First Nations people will soon have a place to call their own at Royal Roads University.
The university will begin renovating its retired boathouse next week to make way for its Aboriginal Learning and Cultural Centre.
The former rowing storage space will be transformed into offices, classrooms and a large meeting space, with waterfront views of Esquimalt Lagoon.
Greg Sam, the university’s aboriginal relations co-ordinator, says the centre reflects the RRU property’s deep connection to Coast Salish culture and history.
“Our people used this place to gather herbs and medicines. That’s what it was known for,” said Sam, an elder with the Tsartlip First Nation. “This place was treated with respect. It is sacred. Herbs and medicine served a purpose. People took what they needed and respected the environment.”
Kinetic Construction has been awarded a $742,900 contract to refurbish the sparse, non-insulated wood frame interior into a modern meeting space and learning center. The province donated $600,000 toward the project and RRU is chipping in the $142,000 difference.
“We’re pleased to partner with Royal Roads as they build a centre of learning and culture that will support First Nations students throughout their education,” said Bill Gyles, president of Kinetic Construction.
“The centre will be a welcoming place for students as well as local First Nations communities,” said Mary Bernard, associate vice president research and faculty affairs, who is responsible for aboriginal research on campus. “It will be used for traditional and contemporary teachings and cultural activities.”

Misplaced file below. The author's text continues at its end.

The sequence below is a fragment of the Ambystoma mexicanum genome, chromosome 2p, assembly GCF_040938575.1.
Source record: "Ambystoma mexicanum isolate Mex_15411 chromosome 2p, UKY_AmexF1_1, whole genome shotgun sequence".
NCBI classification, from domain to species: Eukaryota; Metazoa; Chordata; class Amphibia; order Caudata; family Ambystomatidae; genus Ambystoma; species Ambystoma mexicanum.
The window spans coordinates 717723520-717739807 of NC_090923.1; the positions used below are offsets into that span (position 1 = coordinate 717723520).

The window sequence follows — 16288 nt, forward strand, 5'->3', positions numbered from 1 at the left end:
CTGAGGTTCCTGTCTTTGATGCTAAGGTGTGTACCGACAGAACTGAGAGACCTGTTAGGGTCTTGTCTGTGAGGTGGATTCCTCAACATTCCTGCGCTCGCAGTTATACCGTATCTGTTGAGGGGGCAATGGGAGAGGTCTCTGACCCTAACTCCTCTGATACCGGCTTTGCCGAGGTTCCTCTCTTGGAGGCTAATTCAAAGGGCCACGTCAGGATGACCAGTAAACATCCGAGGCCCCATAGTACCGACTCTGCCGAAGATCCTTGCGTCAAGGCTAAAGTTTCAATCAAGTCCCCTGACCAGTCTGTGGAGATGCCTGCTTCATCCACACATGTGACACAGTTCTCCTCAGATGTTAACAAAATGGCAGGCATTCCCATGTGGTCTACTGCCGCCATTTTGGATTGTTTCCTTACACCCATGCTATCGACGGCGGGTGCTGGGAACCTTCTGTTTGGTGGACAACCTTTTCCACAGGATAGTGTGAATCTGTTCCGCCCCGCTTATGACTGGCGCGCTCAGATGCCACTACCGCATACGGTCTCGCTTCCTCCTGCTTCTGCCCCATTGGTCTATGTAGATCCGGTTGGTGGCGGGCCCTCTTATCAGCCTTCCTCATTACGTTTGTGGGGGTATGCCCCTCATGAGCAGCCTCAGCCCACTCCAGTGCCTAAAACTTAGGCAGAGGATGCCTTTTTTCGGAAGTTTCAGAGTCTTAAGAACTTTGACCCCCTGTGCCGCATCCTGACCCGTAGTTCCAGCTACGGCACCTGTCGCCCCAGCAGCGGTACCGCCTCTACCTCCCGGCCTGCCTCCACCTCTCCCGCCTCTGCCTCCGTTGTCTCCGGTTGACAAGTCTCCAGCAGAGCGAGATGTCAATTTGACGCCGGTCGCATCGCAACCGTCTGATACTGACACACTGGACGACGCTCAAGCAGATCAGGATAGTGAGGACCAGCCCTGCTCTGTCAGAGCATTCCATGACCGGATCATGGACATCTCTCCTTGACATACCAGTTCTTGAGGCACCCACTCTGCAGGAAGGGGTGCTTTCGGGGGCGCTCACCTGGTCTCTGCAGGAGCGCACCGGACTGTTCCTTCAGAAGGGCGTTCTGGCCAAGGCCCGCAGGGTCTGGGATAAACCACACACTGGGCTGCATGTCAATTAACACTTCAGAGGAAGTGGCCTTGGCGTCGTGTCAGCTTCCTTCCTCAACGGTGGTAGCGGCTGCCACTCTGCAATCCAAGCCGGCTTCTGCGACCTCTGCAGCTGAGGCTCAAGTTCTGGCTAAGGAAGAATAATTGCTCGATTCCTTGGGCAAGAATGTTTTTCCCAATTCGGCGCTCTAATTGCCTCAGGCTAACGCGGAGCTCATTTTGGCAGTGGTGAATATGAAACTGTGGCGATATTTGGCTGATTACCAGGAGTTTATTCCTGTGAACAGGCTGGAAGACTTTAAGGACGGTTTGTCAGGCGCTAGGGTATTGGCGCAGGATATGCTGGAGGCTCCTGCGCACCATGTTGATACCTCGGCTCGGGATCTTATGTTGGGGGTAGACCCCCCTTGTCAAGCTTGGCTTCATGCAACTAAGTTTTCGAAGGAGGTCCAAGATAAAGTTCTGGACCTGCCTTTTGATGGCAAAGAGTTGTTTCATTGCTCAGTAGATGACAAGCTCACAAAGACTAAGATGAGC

The former boathouse buildings are among the few on campus on not labelled with heritage designation – such as Hatley Castle and the Grant building – and can be significantly altered without negotiating with the federal government.
RRU aboriginal centre will hold a similar mandate as the First Peoples House at the University of Victoria, as a welcoming space that acts as a repository and research centre for First Nations history, culture and knowledge.
Sam expects to host and record experts and leaders in traditional knowledge and lore, and language teachers to keep ancient tongues alive.
“With academia, we’re looking at integrating our First Nations traditional knowledge and teaching by ceremonies, by presentations, by bringing in community members,” he said. “We want to bring in community people and leaders to talk about history, language and territory.”
In past years there was talk of building a long house on campus, but that project didn’t find traction. “There used to be a long house here, close by,” Sam said, pointing north over the Esquimalt Lagoon.
An education center found broader support from the university, the province and First Nations in the Greater Victoria area. Sam said local aboriginal leaders were adamant the centre be near the ocean, making the boathouse an ideal fit.
The aboriginal gathering center is part of the university’s broader effort to reach out and connect with Coast Salish nations, and to support First Nations students.
The mainly interior renovations of the boathouse are expected to begin next week. The aboriginal centre should open this summer.